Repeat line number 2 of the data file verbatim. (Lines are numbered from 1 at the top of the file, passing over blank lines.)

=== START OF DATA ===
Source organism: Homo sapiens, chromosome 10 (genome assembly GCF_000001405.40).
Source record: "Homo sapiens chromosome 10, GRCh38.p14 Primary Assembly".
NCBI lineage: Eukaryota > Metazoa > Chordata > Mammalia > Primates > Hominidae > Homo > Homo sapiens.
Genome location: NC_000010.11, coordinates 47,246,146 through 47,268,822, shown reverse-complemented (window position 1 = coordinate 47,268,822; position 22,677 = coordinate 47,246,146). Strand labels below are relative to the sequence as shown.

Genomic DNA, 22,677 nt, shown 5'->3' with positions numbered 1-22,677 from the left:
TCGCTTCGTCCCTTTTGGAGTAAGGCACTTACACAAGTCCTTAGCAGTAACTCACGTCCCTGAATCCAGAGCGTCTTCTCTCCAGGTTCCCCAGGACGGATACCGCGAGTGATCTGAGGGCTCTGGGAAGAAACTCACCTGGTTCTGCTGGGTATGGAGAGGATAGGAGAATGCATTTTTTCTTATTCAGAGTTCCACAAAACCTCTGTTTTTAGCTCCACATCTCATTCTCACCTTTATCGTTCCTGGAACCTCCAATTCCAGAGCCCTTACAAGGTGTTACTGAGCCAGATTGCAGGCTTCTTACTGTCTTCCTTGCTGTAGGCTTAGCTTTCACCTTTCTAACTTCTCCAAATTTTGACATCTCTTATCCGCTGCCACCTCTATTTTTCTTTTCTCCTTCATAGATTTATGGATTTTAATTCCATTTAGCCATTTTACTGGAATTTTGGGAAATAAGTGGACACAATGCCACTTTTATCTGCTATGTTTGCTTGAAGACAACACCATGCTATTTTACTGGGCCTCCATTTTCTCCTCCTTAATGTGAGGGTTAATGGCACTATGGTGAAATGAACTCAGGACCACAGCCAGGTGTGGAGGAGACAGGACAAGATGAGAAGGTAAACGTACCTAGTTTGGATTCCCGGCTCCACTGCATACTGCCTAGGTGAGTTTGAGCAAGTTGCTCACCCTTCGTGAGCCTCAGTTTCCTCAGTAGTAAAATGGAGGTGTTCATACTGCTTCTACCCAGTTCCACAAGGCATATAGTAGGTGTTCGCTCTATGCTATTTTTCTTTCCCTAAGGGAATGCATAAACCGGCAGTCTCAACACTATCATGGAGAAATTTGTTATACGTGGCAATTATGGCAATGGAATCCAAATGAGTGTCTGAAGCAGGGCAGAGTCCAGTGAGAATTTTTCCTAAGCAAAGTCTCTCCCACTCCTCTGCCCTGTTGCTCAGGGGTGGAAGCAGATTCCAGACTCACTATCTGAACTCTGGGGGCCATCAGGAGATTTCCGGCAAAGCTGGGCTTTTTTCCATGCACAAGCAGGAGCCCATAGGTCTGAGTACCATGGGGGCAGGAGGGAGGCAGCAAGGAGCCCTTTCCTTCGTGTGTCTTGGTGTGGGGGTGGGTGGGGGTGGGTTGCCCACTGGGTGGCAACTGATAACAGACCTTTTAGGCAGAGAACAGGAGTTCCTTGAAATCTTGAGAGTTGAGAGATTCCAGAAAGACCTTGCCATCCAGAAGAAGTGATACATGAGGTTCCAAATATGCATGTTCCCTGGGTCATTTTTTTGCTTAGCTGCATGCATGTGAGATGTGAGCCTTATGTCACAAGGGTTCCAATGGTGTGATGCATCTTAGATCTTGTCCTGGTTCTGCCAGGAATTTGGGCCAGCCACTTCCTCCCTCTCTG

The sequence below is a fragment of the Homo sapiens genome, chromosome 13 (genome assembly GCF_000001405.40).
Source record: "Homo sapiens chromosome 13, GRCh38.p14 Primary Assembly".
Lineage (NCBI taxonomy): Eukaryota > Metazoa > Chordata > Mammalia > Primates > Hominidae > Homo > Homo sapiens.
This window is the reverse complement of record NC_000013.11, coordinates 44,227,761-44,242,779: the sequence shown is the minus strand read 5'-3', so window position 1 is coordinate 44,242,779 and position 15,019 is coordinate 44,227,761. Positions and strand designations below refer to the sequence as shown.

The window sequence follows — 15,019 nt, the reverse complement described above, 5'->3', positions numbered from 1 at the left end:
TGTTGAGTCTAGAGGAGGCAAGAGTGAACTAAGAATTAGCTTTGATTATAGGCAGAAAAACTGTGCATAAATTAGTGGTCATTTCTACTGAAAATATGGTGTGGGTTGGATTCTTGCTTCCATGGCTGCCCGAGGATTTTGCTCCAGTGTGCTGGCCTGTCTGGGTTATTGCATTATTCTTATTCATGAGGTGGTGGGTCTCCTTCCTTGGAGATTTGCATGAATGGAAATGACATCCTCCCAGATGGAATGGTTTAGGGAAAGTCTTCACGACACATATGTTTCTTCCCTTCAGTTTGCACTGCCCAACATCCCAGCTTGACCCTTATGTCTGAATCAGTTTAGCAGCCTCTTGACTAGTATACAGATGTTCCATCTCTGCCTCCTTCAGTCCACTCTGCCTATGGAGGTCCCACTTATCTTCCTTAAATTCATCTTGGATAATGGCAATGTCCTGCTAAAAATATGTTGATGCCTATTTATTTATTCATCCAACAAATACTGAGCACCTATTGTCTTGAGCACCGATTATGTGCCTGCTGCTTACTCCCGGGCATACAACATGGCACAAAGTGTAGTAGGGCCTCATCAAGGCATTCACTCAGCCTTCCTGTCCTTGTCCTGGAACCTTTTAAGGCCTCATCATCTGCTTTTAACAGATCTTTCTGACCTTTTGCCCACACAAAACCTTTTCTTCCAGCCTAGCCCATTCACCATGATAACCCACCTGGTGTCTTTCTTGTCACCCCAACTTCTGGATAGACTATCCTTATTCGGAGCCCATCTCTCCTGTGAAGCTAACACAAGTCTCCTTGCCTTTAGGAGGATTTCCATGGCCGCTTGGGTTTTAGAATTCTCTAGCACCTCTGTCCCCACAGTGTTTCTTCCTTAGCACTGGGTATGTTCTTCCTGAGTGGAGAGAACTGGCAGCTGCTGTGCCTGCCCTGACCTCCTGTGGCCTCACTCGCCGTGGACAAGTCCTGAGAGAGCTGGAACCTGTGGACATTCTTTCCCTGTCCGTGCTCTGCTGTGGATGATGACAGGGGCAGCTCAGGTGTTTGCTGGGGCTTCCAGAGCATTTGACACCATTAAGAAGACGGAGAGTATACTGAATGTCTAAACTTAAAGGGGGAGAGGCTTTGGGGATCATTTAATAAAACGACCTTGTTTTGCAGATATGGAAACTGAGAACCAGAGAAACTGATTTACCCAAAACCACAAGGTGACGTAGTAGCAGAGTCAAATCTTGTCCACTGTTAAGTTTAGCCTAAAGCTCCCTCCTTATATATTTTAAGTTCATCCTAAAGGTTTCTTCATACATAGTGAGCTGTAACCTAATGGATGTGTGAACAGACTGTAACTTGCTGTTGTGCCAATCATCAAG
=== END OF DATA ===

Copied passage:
Source record: "Homo sapiens chromosome 10, GRCh38.p14 Primary Assembly".